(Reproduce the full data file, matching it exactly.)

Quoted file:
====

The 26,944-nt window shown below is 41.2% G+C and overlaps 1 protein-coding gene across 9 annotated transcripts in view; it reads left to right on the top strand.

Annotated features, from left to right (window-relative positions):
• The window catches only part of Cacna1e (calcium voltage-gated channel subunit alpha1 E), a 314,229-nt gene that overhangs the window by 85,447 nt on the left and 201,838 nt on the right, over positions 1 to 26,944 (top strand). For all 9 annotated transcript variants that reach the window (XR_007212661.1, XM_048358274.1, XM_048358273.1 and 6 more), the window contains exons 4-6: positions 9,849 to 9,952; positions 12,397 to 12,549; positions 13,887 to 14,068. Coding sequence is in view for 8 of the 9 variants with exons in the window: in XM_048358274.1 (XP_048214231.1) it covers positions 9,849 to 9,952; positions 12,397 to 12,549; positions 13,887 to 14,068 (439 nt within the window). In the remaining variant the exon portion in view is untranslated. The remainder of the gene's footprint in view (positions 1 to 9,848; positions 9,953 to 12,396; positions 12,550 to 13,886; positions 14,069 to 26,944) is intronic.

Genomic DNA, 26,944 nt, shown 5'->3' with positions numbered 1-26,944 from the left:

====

The 26,944-nt window shown below is 41.2% G+C and overlaps 1 protein-coding gene across 9 annotated transcripts in view; it reads left to right on the top strand.

Annotated features, from left to right (window-relative positions):
• The window catches only part of Cacna1e (calcium voltage-gated channel subunit alpha1 E), a 314,229-nt gene that overhangs the window by 85,447 nt on the left and 201,838 nt on the right, over positions 1 to 26,944 (top strand). For all 9 annotated transcript variants that reach the window (XR_007212661.1, XM_048358274.1, XM_048358273.1 and 6 more), the window contains exons 4-6: positions 9,849 to 9,952; positions 12,397 to 12,549; positions 13,887 to 14,068. Coding sequence is in view for 8 of the 9 variants with exons in the window: in XM_048358274.1 (XP_048214231.1) it covers positions 9,849 to 9,952; positions 12,397 to 12,549; positions 13,887 to 14,068 (439 nt within the window). In the remaining variant the exon portion in view is untranslated. The remainder of the gene's footprint in view (positions 1 to 9,848; positions 9,953 to 12,396; positions 12,550 to 13,886; positions 14,069 to 26,944) is intronic.

Genomic DNA, 26,944 nt, shown 5'->3' with positions numbered 1-26,944 from the left: